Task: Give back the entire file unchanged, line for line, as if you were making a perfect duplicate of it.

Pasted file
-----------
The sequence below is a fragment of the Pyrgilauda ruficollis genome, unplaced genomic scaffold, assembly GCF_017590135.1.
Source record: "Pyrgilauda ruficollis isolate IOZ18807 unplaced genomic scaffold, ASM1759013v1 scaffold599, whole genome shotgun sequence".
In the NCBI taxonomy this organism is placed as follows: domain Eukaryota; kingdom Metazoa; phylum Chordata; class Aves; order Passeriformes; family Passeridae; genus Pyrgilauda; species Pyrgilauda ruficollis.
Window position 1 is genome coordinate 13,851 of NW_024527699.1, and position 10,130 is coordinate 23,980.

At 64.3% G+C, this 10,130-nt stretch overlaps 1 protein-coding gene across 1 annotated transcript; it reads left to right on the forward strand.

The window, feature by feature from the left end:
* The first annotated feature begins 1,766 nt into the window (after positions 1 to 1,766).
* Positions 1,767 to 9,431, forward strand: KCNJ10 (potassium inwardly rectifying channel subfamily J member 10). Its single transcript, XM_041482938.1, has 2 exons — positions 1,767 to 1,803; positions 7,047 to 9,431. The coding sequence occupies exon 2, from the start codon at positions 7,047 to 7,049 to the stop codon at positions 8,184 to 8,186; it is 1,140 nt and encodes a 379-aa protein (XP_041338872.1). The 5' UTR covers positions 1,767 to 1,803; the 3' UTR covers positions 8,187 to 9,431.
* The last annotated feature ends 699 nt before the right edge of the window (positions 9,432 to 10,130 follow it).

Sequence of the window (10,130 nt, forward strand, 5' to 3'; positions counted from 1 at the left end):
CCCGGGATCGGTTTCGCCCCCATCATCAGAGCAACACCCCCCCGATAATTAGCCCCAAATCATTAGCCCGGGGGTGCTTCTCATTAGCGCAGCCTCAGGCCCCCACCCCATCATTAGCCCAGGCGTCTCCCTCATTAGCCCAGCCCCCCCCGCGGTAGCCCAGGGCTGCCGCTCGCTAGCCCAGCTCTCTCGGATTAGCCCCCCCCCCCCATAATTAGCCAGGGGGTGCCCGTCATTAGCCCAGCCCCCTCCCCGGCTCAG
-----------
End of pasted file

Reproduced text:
The sequence below is a fragment of the Pyrgilauda ruficollis genome, unplaced genomic scaffold, assembly GCF_017590135.1.
Source record: "Pyrgilauda ruficollis isolate IOZ18807 unplaced genomic scaffold, ASM1759013v1 scaffold599, whole genome shotgun sequence".
In the NCBI taxonomy this organism is placed as follows: domain Eukaryota; kingdom Metazoa; phylum Chordata; class Aves; order Passeriformes; family Passeridae; genus Pyrgilauda; species Pyrgilauda ruficollis.
Window position 1 is genome coordinate 13,851 of NW_024527699.1, and position 10,130 is coordinate 23,980.

At 64.3% G+C, this 10,130-nt stretch overlaps 1 protein-coding gene across 1 annotated transcript; it reads left to right on the forward strand.

The window, feature by feature from the left end:
* The first annotated feature begins 1,766 nt into the window (after positions 1 to 1,766).
* Positions 1,767 to 9,431, forward strand: KCNJ10 (potassium inwardly rectifying channel subfamily J member 10). Its single transcript, XM_041482938.1, has 2 exons — positions 1,767 to 1,803; positions 7,047 to 9,431. The coding sequence occupies exon 2, from the start codon at positions 7,047 to 7,049 to the stop codon at positions 8,184 to 8,186; it is 1,140 nt and encodes a 379-aa protein (XP_041338872.1). The 5' UTR covers positions 1,767 to 1,803; the 3' UTR covers positions 8,187 to 9,431.
* The last annotated feature ends 699 nt before the right edge of the window (positions 9,432 to 10,130 follow it).

Sequence of the window (10,130 nt, forward strand, 5' to 3'; positions counted from 1 at the left end):
CCCGGGATCGGTTTCGCCCCCATCATCAGAGCAACACCCCCCCGATAATTAGCCCCAAATCATTAGCCCGGGGGTGCTTCTCATTAGCGCAGCCTCAGGCCCCCACCCCATCATTAGCCCAGGCGTCTCCCTCATTAGCCCAGCCCCCCCCGCGGTAGCCCAGGGCTGCCGCTCGCTAGCCCAGCTCTCTCGGATTAGCCCCCCCCCCCCATAATTAGCCAGGGGGTGCCCGTCATTAGCCCAGCCCCCTCCCCGGCTCAG